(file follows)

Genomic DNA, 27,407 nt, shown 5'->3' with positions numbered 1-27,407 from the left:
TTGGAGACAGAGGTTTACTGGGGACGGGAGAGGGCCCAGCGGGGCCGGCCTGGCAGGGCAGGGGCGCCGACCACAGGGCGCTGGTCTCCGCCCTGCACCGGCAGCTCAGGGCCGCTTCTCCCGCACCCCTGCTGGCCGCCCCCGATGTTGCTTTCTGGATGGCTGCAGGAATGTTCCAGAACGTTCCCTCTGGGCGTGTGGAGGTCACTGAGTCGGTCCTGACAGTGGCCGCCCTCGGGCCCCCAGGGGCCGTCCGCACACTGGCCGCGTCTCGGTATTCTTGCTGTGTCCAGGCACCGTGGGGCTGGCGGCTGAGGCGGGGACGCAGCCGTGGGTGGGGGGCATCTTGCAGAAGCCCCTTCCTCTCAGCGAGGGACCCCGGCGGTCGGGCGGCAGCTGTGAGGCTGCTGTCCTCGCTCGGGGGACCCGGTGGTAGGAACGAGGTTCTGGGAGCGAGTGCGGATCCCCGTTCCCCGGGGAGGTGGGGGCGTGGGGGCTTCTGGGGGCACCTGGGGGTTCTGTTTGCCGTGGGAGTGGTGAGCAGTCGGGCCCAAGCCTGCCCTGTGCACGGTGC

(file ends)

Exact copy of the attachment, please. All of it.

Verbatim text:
Genomic DNA, 27,407 nt, shown 5'->3' with positions numbered 1-27,407 from the left:
TTGGAGACAGAGGTTTACTGGGGACGGGAGAGGGCCCAGCGGGGCCGGCCTGGCAGGGCAGGGGCGCCGACCACAGGGCGCTGGTCTCCGCCCTGCACCGGCAGCTCAGGGCCGCTTCTCCCGCACCCCTGCTGGCCGCCCCCGATGTTGCTTTCTGGATGGCTGCAGGAATGTTCCAGAACGTTCCCTCTGGGCGTGTGGAGGTCACTGAGTCGGTCCTGACAGTGGCCGCCCTCGGGCCCCCAGGGGCCGTCCGCACACTGGCCGCGTCTCGGTATTCTTGCTGTGTCCAGGCACCGTGGGGCTGGCGGCTGAGGCGGGGACGCAGCCGTGGGTGGGGGGCATCTTGCAGAAGCCCCTTCCTCTCAGCGAGGGACCCCGGCGGTCGGGCGGCAGCTGTGAGGCTGCTGTCCTCGCTCGGGGGACCCGGTGGTAGGAACGAGGTTCTGGGAGCGAGTGCGGATCCCCGTTCCCCGGGGAGGTGGGGGCGTGGGGGCTTCTGGGGGCACCTGGGGGTTCTGTTTGCCGTGGGAGTGGTGAGCAGTCGGGCCCAAGCCTGCCCTGTGCACGGTGC